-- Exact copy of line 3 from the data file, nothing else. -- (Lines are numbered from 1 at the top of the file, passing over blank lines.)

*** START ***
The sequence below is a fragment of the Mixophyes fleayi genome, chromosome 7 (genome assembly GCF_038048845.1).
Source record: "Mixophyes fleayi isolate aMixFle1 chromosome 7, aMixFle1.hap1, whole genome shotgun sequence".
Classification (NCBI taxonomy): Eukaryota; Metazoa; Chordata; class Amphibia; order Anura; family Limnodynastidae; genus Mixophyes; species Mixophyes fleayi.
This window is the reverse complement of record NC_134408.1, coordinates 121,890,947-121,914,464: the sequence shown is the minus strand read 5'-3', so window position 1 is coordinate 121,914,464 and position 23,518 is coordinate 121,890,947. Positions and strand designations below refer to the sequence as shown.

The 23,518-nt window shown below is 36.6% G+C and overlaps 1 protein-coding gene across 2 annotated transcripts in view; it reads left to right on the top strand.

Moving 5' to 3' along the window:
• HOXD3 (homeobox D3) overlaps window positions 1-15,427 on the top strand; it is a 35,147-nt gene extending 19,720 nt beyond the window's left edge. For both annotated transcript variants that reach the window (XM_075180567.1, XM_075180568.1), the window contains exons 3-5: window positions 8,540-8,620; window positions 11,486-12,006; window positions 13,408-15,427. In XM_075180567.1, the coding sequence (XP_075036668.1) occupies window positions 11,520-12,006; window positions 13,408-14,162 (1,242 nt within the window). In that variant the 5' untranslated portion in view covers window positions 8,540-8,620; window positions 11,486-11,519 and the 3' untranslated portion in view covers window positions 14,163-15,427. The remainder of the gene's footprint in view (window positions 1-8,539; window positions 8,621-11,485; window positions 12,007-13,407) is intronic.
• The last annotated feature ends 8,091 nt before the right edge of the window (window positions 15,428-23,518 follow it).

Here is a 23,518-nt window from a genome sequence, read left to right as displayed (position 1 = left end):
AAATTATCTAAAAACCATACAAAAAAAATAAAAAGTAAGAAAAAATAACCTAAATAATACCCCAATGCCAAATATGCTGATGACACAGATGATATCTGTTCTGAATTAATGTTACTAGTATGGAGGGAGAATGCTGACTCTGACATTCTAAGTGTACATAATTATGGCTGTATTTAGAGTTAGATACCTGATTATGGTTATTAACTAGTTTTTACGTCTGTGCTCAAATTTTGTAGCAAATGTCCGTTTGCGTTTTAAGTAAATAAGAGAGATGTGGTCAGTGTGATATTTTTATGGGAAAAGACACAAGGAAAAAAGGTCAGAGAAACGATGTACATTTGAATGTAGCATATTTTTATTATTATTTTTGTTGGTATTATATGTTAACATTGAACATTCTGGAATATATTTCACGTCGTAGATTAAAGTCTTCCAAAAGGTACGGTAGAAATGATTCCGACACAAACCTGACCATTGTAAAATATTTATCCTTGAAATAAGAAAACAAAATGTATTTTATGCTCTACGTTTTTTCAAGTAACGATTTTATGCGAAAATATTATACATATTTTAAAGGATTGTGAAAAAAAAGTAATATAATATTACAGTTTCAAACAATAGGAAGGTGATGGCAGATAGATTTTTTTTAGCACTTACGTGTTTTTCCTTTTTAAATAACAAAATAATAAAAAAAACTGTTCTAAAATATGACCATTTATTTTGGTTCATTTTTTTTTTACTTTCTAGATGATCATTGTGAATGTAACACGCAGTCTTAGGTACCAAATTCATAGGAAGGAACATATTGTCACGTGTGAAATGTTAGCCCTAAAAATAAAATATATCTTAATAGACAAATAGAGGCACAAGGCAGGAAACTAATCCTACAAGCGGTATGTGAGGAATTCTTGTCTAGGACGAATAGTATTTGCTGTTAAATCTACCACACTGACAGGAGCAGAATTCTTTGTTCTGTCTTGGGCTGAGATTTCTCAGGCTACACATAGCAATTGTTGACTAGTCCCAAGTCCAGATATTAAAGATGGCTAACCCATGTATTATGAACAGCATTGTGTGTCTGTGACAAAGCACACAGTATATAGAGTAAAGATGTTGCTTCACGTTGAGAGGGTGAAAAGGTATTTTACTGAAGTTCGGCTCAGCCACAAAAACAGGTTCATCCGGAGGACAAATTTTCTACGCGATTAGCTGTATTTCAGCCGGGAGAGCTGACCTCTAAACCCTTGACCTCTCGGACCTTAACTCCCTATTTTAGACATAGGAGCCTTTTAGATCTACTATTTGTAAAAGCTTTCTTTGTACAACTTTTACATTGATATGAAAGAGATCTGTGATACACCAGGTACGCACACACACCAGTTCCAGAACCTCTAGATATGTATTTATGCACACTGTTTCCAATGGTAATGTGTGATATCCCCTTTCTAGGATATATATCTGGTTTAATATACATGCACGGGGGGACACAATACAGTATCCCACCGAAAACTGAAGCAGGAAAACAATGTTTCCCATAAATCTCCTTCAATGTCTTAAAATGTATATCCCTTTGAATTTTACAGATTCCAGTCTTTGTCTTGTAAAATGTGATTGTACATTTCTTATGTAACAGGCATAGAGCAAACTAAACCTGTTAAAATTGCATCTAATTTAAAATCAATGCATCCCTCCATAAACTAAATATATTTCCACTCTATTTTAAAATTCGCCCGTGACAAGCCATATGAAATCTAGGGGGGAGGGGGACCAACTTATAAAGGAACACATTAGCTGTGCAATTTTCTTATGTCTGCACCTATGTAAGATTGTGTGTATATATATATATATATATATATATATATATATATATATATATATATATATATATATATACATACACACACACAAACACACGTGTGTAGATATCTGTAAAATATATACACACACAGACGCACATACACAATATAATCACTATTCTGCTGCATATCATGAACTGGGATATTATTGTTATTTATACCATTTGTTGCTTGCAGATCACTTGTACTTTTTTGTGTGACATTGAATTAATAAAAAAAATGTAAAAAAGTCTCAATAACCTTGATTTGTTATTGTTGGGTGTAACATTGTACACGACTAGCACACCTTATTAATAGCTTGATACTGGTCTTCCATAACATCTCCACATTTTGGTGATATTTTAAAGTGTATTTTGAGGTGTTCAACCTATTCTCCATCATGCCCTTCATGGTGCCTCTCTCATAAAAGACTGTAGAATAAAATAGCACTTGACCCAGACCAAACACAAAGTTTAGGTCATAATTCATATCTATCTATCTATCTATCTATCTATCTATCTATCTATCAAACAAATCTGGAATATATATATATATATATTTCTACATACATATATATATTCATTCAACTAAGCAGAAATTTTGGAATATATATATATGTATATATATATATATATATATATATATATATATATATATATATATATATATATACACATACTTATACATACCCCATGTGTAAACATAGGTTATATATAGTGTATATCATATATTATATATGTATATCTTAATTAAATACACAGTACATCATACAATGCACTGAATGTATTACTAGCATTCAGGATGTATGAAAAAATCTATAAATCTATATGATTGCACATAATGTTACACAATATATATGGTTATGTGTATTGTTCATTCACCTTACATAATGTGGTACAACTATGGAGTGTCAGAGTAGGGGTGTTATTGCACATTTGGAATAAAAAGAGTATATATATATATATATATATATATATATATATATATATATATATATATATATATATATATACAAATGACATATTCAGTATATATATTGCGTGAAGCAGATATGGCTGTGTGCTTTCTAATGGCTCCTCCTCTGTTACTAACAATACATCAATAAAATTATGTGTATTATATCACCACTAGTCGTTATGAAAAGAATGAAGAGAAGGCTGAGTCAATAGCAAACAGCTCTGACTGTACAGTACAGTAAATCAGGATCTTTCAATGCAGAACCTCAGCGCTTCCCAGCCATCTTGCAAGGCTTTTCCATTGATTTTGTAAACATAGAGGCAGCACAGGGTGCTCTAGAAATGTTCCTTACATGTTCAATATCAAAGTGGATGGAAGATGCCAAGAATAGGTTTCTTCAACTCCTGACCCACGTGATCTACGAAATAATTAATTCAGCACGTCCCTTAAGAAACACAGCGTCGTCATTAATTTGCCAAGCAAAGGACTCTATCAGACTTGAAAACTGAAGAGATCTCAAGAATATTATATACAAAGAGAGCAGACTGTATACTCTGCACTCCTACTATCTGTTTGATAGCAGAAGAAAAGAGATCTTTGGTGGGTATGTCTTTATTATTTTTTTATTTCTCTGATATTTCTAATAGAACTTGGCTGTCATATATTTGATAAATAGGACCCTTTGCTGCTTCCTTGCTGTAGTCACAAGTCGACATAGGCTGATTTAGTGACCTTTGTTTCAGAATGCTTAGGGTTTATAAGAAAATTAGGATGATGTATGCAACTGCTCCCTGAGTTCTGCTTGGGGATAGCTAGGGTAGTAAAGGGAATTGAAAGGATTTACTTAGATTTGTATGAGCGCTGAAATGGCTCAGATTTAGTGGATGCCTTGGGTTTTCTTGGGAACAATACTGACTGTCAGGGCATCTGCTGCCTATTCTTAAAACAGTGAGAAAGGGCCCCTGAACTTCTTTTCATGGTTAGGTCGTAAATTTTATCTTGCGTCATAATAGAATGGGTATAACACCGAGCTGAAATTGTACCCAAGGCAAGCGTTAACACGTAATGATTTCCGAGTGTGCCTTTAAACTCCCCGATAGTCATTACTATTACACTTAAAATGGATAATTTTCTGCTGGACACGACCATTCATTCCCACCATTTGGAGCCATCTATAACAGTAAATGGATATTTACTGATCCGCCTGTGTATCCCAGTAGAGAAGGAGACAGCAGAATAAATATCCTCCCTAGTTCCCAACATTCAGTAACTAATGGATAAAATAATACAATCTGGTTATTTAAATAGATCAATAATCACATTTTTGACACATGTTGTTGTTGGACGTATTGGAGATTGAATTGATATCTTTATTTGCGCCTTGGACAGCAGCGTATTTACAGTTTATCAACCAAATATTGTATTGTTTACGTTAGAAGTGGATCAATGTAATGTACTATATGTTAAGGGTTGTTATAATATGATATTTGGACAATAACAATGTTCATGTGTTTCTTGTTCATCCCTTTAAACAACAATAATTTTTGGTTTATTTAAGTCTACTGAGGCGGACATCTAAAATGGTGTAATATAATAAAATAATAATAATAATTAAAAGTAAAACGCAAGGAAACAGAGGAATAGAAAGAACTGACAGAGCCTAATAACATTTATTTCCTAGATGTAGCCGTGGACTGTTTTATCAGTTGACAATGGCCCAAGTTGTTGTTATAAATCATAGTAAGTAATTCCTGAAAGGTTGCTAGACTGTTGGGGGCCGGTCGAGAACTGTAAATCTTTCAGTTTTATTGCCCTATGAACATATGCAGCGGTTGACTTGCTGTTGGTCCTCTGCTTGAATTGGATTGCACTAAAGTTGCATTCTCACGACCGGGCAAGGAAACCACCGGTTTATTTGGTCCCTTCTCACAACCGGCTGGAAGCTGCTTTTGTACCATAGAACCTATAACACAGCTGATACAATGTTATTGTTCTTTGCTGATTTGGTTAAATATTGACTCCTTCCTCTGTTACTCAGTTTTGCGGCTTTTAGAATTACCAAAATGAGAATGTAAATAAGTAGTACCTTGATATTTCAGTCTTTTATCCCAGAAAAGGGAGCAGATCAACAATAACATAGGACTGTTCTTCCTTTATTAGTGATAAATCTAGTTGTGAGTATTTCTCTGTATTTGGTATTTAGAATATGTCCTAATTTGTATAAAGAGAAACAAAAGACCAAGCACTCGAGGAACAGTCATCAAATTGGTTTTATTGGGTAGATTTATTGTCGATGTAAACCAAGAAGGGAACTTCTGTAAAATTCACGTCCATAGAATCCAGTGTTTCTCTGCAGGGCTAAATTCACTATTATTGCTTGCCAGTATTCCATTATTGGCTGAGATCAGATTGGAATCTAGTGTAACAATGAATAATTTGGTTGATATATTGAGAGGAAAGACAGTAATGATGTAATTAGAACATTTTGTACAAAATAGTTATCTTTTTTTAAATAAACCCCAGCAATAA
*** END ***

Classification (NCBI taxonomy): Eukaryota; Metazoa; Chordata; class Amphibia; order Anura; family Limnodynastidae; genus Mixophyes; species Mixophyes fleayi.